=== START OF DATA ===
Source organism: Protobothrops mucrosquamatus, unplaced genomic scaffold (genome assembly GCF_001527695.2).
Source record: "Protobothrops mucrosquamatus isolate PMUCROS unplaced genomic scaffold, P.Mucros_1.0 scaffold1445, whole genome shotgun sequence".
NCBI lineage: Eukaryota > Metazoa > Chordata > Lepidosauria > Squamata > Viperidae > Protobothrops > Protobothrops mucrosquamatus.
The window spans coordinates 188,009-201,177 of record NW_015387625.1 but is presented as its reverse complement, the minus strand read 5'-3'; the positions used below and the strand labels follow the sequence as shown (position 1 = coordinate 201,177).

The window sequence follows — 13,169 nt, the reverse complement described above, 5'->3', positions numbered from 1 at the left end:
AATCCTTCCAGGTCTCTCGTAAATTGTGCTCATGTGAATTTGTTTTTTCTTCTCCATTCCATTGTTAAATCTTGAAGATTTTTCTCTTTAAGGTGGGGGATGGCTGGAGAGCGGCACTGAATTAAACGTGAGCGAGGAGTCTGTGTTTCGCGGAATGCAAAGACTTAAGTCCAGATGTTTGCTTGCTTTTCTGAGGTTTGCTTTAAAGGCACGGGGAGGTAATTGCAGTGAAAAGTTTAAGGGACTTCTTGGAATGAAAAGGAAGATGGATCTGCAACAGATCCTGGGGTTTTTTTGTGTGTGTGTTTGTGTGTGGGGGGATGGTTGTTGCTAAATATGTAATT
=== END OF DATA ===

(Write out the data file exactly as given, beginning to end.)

Source organism: Protobothrops mucrosquamatus, unplaced genomic scaffold (genome assembly GCF_001527695.2).
Source record: "Protobothrops mucrosquamatus isolate PMUCROS unplaced genomic scaffold, P.Mucros_1.0 scaffold1445, whole genome shotgun sequence".
NCBI lineage: Eukaryota > Metazoa > Chordata > Lepidosauria > Squamata > Viperidae > Protobothrops > Protobothrops mucrosquamatus.
The window spans coordinates 188,009-201,177 of record NW_015387625.1 but is presented as its reverse complement, the minus strand read 5'-3'; the positions used below and the strand labels follow the sequence as shown (position 1 = coordinate 201,177).

The window sequence follows — 13,169 nt, the reverse complement described above, 5'->3', positions numbered from 1 at the left end:
AATCCTTCCAGGTCTCTCGTAAATTGTGCTCATGTGAATTTGTTTTTTCTTCTCCATTCCATTGTTAAATCTTGAAGATTTTTCTCTTTAAGGTGGGGGATGGCTGGAGAGCGGCACTGAATTAAACGTGAGCGAGGAGTCTGTGTTTCGCGGAATGCAAAGACTTAAGTCCAGATGTTTGCTTGCTTTTCTGAGGTTTGCTTTAAAGGCACGGGGAGGTAATTGCAGTGAAAAGTTTAAGGGACTTCTTGGAATGAAAAGGAAGATGGATCTGCAACAGATCCTGGGGTTTTTTTGTGTGTGTGTTTGTGTGTGGGGGGATGGTTGTTGCTAAATATGTAATT